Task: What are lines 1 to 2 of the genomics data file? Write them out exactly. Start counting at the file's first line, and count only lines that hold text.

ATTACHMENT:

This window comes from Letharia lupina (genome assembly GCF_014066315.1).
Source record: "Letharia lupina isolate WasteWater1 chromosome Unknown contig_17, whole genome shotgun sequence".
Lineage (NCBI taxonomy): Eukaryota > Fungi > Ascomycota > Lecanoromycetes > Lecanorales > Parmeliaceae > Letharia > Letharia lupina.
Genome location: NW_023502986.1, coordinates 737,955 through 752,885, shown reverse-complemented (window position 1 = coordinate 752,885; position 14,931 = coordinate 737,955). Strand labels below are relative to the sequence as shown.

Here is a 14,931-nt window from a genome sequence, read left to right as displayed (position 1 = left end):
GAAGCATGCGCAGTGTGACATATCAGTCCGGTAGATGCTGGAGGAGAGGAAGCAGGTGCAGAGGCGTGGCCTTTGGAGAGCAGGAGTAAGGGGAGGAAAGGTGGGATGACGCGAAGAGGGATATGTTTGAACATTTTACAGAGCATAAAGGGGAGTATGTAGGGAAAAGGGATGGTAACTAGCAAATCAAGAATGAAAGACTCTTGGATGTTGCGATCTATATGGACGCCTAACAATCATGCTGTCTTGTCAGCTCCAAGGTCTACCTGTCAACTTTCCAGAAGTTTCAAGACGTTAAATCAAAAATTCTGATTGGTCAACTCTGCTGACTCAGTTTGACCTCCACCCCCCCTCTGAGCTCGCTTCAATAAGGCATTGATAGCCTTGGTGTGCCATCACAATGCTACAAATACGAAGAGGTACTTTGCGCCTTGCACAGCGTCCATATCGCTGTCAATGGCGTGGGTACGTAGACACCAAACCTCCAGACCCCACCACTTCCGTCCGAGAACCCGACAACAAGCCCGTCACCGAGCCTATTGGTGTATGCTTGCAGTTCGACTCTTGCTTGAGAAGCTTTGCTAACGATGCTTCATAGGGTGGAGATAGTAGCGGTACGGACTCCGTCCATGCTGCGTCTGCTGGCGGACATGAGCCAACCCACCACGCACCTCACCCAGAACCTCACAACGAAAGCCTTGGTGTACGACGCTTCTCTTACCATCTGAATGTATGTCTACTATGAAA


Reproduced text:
This window comes from Letharia lupina (genome assembly GCF_014066315.1).
Source record: "Letharia lupina isolate WasteWater1 chromosome Unknown contig_17, whole genome shotgun sequence".